Pre-mRNA splicing is an essential step in the gene expression pathway of all eukaryotes. Almost all human genes contain introns and over 90% of these genes are alternatively spliced, greatly increasing the gene coding capacity and constituting a fundamental approach of gene regulation. As a consequence, even a single nucleotide error in splicing lead to catastrophic consequences and at least 30% of human genetic disorders are related to splicing errors. Splicing is catalyzed by the spliceosome, a huge RNA-protein complex containing 5 snRNAs and over 100 proteins. The spliceosome undergoes dramatic conformational and compositional changes through the splicing cycles, forming at least 10 distinct complexes. Our goal is to understand the mechanism and regulation of pre-mRNA splicing and its role in disease processes, using a combination of structural biology (cryo-EM and crystallography), biochemistry, and genetic approaches.
The Six1 homeobox transcription factor and its co-activator Eya are crucial developmental regulators. Post-organogenesis, Six1 and Eya typically down-regulated. However, they are abnormally unregulated in many cancers, contributing to tumor initiation and development. In addition to being a transcriptional co-activator, Eya also contains a Tyr phosphatase activity in its C-terminal domain and interacts with the PP2A Ser/Thr phosphatase through its N-terminal domain, both contributing to the tumor-promotional properties of Eya. Our goal is to understand the structure and function of Six1/Eya and develop small molecule inhibitors that will cripple the function of Six1/Eya in tumors with limited side effect to normal tissues.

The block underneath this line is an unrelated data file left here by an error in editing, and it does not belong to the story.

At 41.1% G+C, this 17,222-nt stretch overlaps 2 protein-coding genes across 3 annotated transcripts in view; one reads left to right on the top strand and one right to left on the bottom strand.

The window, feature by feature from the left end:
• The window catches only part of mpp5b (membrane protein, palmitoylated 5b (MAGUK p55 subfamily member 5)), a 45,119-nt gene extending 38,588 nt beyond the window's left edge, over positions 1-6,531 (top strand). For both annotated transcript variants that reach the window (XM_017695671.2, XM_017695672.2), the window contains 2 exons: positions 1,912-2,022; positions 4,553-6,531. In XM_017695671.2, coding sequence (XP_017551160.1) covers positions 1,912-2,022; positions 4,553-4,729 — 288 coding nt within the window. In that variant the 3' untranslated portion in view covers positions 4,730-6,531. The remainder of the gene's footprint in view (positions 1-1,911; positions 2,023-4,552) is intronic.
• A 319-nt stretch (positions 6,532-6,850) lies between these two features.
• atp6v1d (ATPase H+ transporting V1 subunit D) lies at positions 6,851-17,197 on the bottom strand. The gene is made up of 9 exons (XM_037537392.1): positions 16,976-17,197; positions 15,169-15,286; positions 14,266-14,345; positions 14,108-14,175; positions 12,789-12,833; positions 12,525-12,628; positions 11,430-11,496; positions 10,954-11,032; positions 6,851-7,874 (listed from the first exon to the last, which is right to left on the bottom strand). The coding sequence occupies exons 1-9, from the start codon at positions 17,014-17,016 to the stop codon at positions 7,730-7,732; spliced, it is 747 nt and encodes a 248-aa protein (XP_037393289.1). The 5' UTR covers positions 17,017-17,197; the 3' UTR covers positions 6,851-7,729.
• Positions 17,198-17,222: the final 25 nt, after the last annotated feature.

|Pictures||Last Name||First Name||Job Title|
|De Bortoli||Francesca||Postdoctoral Scholarfirstname.lastname@example.org|
|Li||Xueni (Jennie)||Research Instructoremail@example.com|
|Wagley||Elise||Professional Research Assistantfirstname.lastname@example.org|